It appears that ISIS is all but defeated in Iraq and it is not looking good in Syria…..so when the end arrives…..what then?
The Islamic State appears to be nearly ousted in the Iraqi city of Mosul, and now US-backed forces have the last 2,500 ISIS holdouts trapped in the group’s other stronghold of Raqqa, Syria, reports the New York Times. The militants are cut off from supplies, though the final battle to defeat them promises to be a difficult one that plays out building by building. ISIS leaders already have fled the city, and the group maintains control over smaller towns in both Syria and Iraq. Related developments:
- The plan? Once ISIS is routed from Syria and Iraq, then what? The Los Angeles Times reports that the US doesn’t seem to have a clear strategy yet for the aftermath, one that takes into account factors such as Iran, Russia, reconstruction, safe zones, troop numbers, etc. Without “rules of the road,” it’s “a dangerous situation,” says one analyst.
- Assad’s role: One particularly thorny problem for the US is whether to try to keep Syria’s Bashar al-Assad in check as he seeks to reclaim territory abandoned by ISIS. The AP has an analysis.
- ‘Mom, I’m exhausted’: What’s it like for civilians still in Raqqa? “Mom, I’m exhausted and the situation is horrible, I can’t bear this life anymore,” writes a 23-year-old daughter to her mom. CNN takes a look at WhatsApp messages.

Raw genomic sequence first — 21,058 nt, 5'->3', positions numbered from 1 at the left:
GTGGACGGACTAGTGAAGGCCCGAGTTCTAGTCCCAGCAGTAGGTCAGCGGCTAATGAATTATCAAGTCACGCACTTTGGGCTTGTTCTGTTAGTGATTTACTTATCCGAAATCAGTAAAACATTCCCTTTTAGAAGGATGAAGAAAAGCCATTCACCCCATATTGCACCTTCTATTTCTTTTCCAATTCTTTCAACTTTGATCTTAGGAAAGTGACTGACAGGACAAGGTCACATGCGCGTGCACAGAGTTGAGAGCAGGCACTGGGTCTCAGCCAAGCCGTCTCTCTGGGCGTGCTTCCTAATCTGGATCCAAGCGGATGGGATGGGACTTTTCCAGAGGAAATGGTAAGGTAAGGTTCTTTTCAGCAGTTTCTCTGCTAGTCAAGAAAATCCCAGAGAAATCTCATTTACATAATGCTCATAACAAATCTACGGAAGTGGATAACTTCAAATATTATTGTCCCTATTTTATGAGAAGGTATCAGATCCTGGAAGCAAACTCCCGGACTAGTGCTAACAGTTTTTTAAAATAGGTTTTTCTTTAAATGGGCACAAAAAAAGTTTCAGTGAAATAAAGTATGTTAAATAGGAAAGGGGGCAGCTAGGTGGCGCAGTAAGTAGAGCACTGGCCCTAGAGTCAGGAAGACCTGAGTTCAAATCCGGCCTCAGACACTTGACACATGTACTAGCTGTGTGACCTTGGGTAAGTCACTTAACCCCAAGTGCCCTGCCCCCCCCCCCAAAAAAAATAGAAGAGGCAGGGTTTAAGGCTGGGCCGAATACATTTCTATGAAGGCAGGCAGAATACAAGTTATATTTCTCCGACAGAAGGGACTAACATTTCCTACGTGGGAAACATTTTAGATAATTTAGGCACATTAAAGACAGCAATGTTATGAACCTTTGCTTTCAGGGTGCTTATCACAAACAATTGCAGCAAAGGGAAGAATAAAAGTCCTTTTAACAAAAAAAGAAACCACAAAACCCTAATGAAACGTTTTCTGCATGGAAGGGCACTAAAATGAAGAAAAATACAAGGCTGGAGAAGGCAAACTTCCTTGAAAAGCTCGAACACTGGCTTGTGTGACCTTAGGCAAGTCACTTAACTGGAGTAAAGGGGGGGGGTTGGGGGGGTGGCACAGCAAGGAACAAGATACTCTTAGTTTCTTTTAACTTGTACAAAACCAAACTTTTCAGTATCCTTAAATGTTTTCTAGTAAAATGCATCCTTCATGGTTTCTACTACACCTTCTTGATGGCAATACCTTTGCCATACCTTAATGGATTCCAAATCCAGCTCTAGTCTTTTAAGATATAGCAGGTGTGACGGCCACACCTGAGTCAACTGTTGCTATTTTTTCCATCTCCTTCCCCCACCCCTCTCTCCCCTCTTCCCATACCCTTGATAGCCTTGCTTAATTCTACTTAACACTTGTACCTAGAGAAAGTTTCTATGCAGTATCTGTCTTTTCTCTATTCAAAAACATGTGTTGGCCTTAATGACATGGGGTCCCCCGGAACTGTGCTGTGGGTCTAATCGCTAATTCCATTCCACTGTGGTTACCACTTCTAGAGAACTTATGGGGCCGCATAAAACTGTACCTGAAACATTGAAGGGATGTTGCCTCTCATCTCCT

- A leader emerges: Iraq’s success in Mosul has turned the spotlight on Prime Minister Haider al-Abadi. In a profile, the Wall Street Journal reports that the 65-year-old former electrical engineer has emerged as a genuine leader after three years, to pretty much everyone’s surprise.
- Premature? But at BuzzFeed, Nancy A. Youssef writes that Abadi and other Iraqi leaders may have made a mistake in declaring the end of the ISIS caliphate last week. Too much fighting remains, in Mosul and elsewhere.
- Abuses in Iraq:Human Rights Watch says it has reports of Iraqi soldiers beating and executing unarmed men fleeing Mosul.
The better plan is to start planning for ISIS 2.0……..it will be back and back with a vengeance…..
Lt Gen Stephen Townsend told the BBC Iraqis needed to unite to ensure IS was defeated across the rest of Iraq.
He also urged the government to reach out to the Sunni Arab minority.
“If we’re to keep… ISIS 2.0 from emerging, the Iraqi government is going to have to do something pretty significantly different,” he said.
“They’re going to have to reach out and reconcile with the Sunni population, and make them feel like their government in Baghdad represents them.”
Source: Mosul: US commander says Iraq must stop Islamic State 2.0 – BBC News
With the defeat…..does anyone know what ISIS thinks of the future?
In a conversation I had with a fellow university student in Damascus in 2000, he made curious remark. “Ana mubayie,” he said. The sentence, which translates into “I owe a pledge of fealty”, was a reference to a supposed secret oath he made to Mullah Omar, then the emir of the Taliban in Afghanistan. In a secular country like Syria, the lack of context for young students meant nobody made much of it beyond observing its oddity.